Sunday, December 18, 2011

My daughter paints a horse with oil

My daughter is an artist too.  Her blog is called That's Sketchy.   She recently painted this horse in oil and keeps telling me I should switch from watercolor to oil...because it's so much easier.  I tell you, oil is not intuitive to me!  It feels like I'm thinking back-words!  I started painting with watercolor such a long time ago when the kids were babies, because I didn't want to expose them to toxic fumes.  I enjoy watercolor so much and am so comfortable with it!  

I really do like the look and feel of oil, though.  Maybe I will do a little more of it!

Saturday, December 10, 2011

Painting From a Greeting Card

In my last post I showed how I hung an inexpensive Autumn seasonal painting on a piece of 32” x 40” plywood.  This Christmas painting is attached with metallic ribbon to that same piece of plywood, strung through the holes and tied in the back.  See my previous post for details of how I prepared the plywood.

The idea came from a tiny gift tag.  It sparkles with glitter and measures 1½ inches in diameter - very small!  I’ve saved it for almost 8 years thinking I would use it as inspiration some day!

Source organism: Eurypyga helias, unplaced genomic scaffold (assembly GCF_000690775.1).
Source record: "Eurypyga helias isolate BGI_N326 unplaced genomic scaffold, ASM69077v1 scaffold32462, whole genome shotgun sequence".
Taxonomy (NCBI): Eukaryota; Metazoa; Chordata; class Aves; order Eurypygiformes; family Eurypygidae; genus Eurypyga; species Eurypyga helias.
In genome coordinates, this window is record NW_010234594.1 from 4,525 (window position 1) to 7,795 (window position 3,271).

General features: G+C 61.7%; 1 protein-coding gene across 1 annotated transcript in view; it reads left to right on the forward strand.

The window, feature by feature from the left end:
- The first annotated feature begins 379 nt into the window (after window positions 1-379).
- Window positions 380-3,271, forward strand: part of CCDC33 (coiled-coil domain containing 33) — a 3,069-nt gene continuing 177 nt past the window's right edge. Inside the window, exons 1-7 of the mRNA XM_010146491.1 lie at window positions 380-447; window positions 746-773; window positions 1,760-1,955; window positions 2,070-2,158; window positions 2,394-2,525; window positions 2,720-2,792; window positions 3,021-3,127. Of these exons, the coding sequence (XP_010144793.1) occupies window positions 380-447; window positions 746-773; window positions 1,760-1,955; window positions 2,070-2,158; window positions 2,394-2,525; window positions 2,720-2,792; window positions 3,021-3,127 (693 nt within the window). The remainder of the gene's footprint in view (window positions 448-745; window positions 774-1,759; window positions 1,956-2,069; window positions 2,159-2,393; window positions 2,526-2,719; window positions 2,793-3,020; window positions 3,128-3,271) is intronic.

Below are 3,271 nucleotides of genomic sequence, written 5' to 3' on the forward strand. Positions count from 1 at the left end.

I did a sketch on a large 30” x 40” piece of old matte board.  Not too detailed.

I chose pastel chalk because, unlike watercolor, It doesn't require as much planning ahead.  It's fast, and I could cover my mistakes instead of tediously lifting them off.  A large piece of watercolor paper would be costly – I wanted cheap!  I didn’t have to stretch it, mount it, cut mattes, or frame it with expensive moulding behind glass.

Then I covered the whole scene with “snow” (dots of white chalk) which hid a lot of mistakes, and sprayed the whole painting with several coats of Aqua Net hair spray, letting it dry between coats.
I brushed a little Mod Podge (waterbased sealer, glue) to the areas of snow I wanted to highlight and sprinkled a little glitter over it. 

The white gingerbread frame was made of left-over foam core.  I made a template from scrap paper as a guide and cut the foam core with an exacto knife. Using Craft glue, I stacked a couple layers of foam core spacer strips around the edges, directly to the plywood to give space between the painting and the finished “frame”.  I glued the gingerbread frame on top of the spacers.

Here you can kind of see how the glitter sparkles from the light of the Christmas tree when the room is darkened.

I probably spent a total of 20 hours on this project.  It’s an easy one that looks festive even if you aren’t a good artist!